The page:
Closing the Gap on Healthcare for Aboriginal and Torres Strait Islander Patients
The release of the Australian Institute of Health and Welfare’s ‘Admitted patient care 2013–14: Australian hospital statistics’ on Close the Gap day is a timely reminder of the disparities in health between Aboriginal and Torres Strait Islander peoples and non-Indigenous people.
According to the report there were about 408,000 separations for Indigenous Australians, who were hospitalised at more than twice the rate for other Australians (896 and 384 per 1,000 population, respectively).
Addressing the cardiovascular inequities of Aboriginal and Torres Strait Islander peoples is an explicit commitment in the Heart Foundation’s For all Hearts Strategy 2013-2017. The organisation is also a co-signatory on the Close the Gap campaign and is committed to ‘closing the gap’ on Aboriginal and Torres Strait Islander disadvantage.
Vicki Wade, the Heart Foundation’s spokesperson on Aboriginal health said the organisation is committed to addressing health equity by working to reduce and eliminate systematic inequities in both health status and access to quality healthcare.
“Whilst modest gains have been made in life expectancy (1.6 years for males, 0.6 years for females), there is a real concern that if we do not continue with a sustained national and state approach that is well resourced and in collaboration with Aboriginal Health Leaders, and Community, then we in fact, may not reach the target of closing the gap of life expectancy by 2020,” Ms Wade said.
Cardiovascular disease, particularly coronary heart disease, is the major cause of premature death for Aboriginal and Torres Strait Islander peoples, accounting for 26% of all deaths.[i]
Cardiovascular disease is a major contributor to the gaps in life expectancy with recent statistics suggesting that Australian Aboriginal and Torres Strait Islander men and women can expect to live 10.6 and 9.5 fewer years, respectively, than other Australians.[ii]
In 2012-13, compared with non-Indigenous Australians, Aboriginal and Torres Strait Islander peoples were 20 per cent more likely to have cardiovascular disease, three times more likely to have a heart attack, and nearly twice as likely to die from heart disease.[iii]
In 2004-05, the pattern of cardiovascular disease prevalence among Aboriginal and Torres Strait Islander peoples was equivalent to that of non-Aboriginal and Torres Strait Islander Australians who are 10 years older.[iv]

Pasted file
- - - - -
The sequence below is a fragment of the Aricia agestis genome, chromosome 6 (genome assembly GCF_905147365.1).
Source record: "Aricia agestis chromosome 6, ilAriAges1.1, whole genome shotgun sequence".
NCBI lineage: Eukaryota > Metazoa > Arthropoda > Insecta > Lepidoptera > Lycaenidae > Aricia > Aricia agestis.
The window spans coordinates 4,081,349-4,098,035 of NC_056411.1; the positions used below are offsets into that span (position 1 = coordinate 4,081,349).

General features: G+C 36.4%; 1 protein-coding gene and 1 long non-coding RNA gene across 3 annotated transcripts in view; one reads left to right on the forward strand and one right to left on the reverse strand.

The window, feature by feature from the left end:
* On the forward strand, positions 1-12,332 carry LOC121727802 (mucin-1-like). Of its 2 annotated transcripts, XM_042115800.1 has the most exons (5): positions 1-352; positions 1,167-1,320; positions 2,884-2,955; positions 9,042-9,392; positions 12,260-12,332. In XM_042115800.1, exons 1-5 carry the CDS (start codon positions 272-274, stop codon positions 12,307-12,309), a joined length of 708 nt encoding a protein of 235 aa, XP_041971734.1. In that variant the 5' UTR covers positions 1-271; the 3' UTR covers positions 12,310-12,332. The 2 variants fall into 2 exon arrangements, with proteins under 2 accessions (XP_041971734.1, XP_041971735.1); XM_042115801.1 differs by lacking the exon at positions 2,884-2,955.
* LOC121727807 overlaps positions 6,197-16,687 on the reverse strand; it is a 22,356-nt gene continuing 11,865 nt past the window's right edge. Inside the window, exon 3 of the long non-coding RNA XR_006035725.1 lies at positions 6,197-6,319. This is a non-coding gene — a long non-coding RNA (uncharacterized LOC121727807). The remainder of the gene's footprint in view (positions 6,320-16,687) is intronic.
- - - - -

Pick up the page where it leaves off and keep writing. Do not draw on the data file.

“While the investment in the Close the Gap initiative has seen some improvement in the cardiovascular health outcomes for Aboriginal and Torres Strait Islander peoples, greater gains need to be made.
“When presenting to hospitals Aboriginal and Torres Strait Islander peoples do not receive the same level of care as other Australians.
“The AIHW’s report highlights the in-hospital treatment disparities for Aboriginal and Torres Strait Islander patients and shows that in health terms, Indigenous Australians are continuing to fall through the gap at every stage of their journey through the health care system,” Ms Wade said.
The Heart Foundation believes closing of the gap in health outcomes for Aboriginal and Torres Strait Islander peoples living in rural and remote areas can be achieved by expanding access to a broader range of specialist outreach services available in those areas and supporting cardiovascular outreach programs, which enable cardiologists to travel to remote areas to collaborate with community doctors to provide complex cardiovascular diagnostic services and treatments.
[i] ABS Life table for Aboriginal and Torres Strait Islander Australians, 2010-2012, ABS.@3320.0.55.003
[ii] Overcoming Indigenous Disadvantage: Key Indicators 2014, Productivity Commission, 19 November 2014
[iii] Australian Institute of Health and Welfare. Contribution of chronic disease to the gap in adult mortality between Aboriginal and Torres Strait Islander and other Australians. Canberra: AIHW, 2011. (AIHW Cat. No. IHW 48.)
[iv] Australian Bureau of Statistics. Life tables for Aboriginal and Torres Strait Islander Australians, 2010-2012. Canberra: ABS, 2013. (ABS Cat. No. 3302.0.55.003)